A homologous character can be an ancient retained feature, known as a plesiomorphy; while a homologous character that is the result of more recent evolutionary modifications is termed a derived character, or apomorphy. If taxa have the same apomorphy (that is, they share the same derived character), the character is termed a synapomorphy. German entomologist Willi Hennig, whose work was first translated into English in 1966, argued that only these shared, derived homologous characters (synapomorphies) could provide information about phylogeny, the evolutionary relationships of organisms. The methodology Hennig proposed to group taxa that share derived characters is now called cladistics.

The Rise of Cladistics

Cladistic analysis is designed to find evidence about which two taxa are more closely related to each other than either is to a third. Finding this evidence requires distinguishing between primitive and derived states of a character, a process known as determining character polarity. The most widely used method for determining character polarity is the outgroup method.

The outgroup method is comparative. If a group of organisms being compared (the in-group) shares a character state with organisms outside the group (the outgroup), then the character state is considered to be plesiomorphic, and this character provides no information about relationships among the in-group taxa. For instance, as in the example above, phloem is found in carnations, roses, and lilies (the in-group). Phloem is also found, however, in pine trees (the outgroup), and, therefore, in this instance the presence of phloem is plesiomorphic. These comparisons are also relative. The presence of phloem is considered apomorphic (and informative) when used as evidence of monophyly in higher plants, because although phloem is found in all higher green plants, it is not found in the lower green plants, such as green algae or bryophytes.

In cladistics, these hierarchical relationships are shown on a branching diagram that is called a cladogram (sometimes referred to as an evolutionary tree). Taxa that share many homologues will group together more closely on a cladogram than taxa that do not. All of the taxa on each branch of a cladogram are considered to form a monophyletic group, comprising of all the descendants of a common ancestor plus that ancestor. This group is also known as a clade. Clades that are next to each other on a cladogram are known as sister clades and the taxa in the clades as sister taxa.

Cladistic methodology is based on a type of logical reasoning called parsimony. The principle of parsimony states that of two hypotheses, the one that explains the data in the simplest manner, or with the smallest number of steps, is best. Looking again at the example of presence of phloem, the hypothesis that carnations, roses, and lilies all have phloem because they inherited it from a single common ancestor requires fewer evolutionary steps and is therefore more parsimonious than the hypothesis that phloem arose two or three separate times.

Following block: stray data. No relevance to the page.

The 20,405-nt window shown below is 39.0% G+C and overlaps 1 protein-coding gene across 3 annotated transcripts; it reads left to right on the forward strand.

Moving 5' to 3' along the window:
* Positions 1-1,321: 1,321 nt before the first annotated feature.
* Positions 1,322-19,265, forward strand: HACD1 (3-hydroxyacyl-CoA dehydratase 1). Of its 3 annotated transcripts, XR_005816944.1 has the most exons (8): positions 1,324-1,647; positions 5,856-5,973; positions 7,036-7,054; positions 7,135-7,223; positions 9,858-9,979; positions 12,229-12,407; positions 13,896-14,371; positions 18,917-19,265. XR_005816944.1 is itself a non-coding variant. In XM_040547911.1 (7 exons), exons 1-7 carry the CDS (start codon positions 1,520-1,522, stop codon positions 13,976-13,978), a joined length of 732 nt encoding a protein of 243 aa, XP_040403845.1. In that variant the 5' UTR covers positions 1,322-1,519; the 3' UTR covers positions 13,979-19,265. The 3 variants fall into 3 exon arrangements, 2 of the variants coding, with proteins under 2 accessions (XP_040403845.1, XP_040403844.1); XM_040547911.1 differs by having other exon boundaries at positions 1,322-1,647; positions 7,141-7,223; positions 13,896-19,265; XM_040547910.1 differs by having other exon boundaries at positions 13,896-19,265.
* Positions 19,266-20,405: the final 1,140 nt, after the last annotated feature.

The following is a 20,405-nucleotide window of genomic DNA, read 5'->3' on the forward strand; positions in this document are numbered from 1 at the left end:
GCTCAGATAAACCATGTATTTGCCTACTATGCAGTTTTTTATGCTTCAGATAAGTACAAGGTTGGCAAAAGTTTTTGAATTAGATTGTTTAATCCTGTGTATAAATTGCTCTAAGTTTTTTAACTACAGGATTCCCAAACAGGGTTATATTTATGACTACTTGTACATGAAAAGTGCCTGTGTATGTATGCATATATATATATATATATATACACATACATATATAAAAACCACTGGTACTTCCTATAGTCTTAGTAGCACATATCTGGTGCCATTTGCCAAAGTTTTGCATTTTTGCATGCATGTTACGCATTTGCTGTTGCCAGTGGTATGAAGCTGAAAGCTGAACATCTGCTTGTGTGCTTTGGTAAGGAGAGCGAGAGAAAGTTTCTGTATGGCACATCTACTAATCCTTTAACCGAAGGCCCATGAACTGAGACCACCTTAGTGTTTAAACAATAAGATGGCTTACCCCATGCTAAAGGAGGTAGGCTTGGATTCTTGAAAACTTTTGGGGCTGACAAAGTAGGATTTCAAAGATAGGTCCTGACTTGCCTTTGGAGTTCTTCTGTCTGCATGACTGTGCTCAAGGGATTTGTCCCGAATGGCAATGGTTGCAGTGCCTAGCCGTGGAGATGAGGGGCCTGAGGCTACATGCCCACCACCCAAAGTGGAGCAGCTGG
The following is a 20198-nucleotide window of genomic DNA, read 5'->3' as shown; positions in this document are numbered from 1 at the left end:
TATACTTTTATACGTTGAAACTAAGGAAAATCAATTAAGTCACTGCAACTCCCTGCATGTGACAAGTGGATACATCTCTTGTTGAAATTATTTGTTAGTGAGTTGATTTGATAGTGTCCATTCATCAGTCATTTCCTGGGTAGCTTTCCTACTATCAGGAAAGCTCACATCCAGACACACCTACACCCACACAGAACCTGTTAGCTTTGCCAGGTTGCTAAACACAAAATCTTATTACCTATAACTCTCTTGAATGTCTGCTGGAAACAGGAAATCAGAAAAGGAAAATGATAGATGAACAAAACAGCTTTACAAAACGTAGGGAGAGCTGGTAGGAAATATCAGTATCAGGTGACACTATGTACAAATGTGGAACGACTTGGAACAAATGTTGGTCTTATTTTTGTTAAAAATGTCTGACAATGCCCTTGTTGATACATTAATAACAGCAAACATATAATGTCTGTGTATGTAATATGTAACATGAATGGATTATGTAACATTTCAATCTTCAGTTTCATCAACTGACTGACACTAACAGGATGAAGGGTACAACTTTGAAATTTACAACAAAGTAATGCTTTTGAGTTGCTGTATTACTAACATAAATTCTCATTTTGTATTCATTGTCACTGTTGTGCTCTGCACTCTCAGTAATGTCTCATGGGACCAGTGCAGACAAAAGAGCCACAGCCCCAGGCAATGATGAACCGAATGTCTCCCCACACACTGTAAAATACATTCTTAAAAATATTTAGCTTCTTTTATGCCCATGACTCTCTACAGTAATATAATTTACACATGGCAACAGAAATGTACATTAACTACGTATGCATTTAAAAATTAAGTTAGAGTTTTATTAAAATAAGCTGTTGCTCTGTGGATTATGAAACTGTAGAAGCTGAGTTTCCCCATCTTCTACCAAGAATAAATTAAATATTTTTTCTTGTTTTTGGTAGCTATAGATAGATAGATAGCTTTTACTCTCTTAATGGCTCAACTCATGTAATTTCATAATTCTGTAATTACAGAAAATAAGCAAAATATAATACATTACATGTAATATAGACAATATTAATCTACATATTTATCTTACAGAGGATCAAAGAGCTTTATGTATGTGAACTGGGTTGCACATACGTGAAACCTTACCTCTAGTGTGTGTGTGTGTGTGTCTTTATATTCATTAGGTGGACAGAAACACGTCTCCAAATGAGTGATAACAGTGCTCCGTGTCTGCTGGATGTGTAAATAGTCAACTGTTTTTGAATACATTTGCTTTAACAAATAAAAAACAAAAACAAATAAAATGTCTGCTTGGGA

Phylogeny of the Green Plants

The concepts and practices discussed above have been used to study the phylogeny of the green plants as a whole, as well as many smaller groups of taxa. Although the presence of chlorophylls a and b was long thought to be a unifying character (synapomorphy) for the green plants, the fascinating phenomenon of endosymbiosis has resulted in organisms that are not green plants yet still have chlorophylls a and b. Specifically, the euglenophytes and the chloroarachniophytes, groups once considered to be green algae, carry the remains (that is, the chloroplasts) of their green algal endosymbionts, yet are themselves in very different evolutionary lineages than green algae.

For the true green algae and land plants, the whole array of characters mentioned earlier (for example, morphology, biochemistry, anatomy, and molecular comparisons) have provided some clear understanding of the basic phylogeny for this all-important groupthe green plantsupon which life depends.

One of the most interesting observations provided by current phylogenies is the fact that there are two major lineages of green photosynthetic organisms: the Chlorophyta, which includes only freshwater and marine green algae, and the Streptophyta, which includes some freshwater green algae and all of the land plants. Another interesting aspect of the phylogeny of green plants is that there was a single origin of the land plants from a green algal ancestor. Botanists are not absolutely certain which of the algae living today are the most closely related to the land plants, but they have narrowed the field to two groups.

Phylogenetic studies have also robustly established that the bryophytes (the mosses, liverworts, and hornworts) are the most primitive land plants. But, interestingly, there is still some uncertainly about which type of bryophyte is most closely related to the green algaethe hornworts or liverworts.

For the green plants, the phylogenetic history is not completely resolved, and scientists will continue using various methods of phylogenetic investigation to constantly improve and refine the understanding of the exact evolutionary history of all green plants, that is, the true phylogeny.

see also Darwin, Charles; Endosymbiosis; Evolution of Plants; Systematics, Molecular; Systematics, Plant; Taxonomy.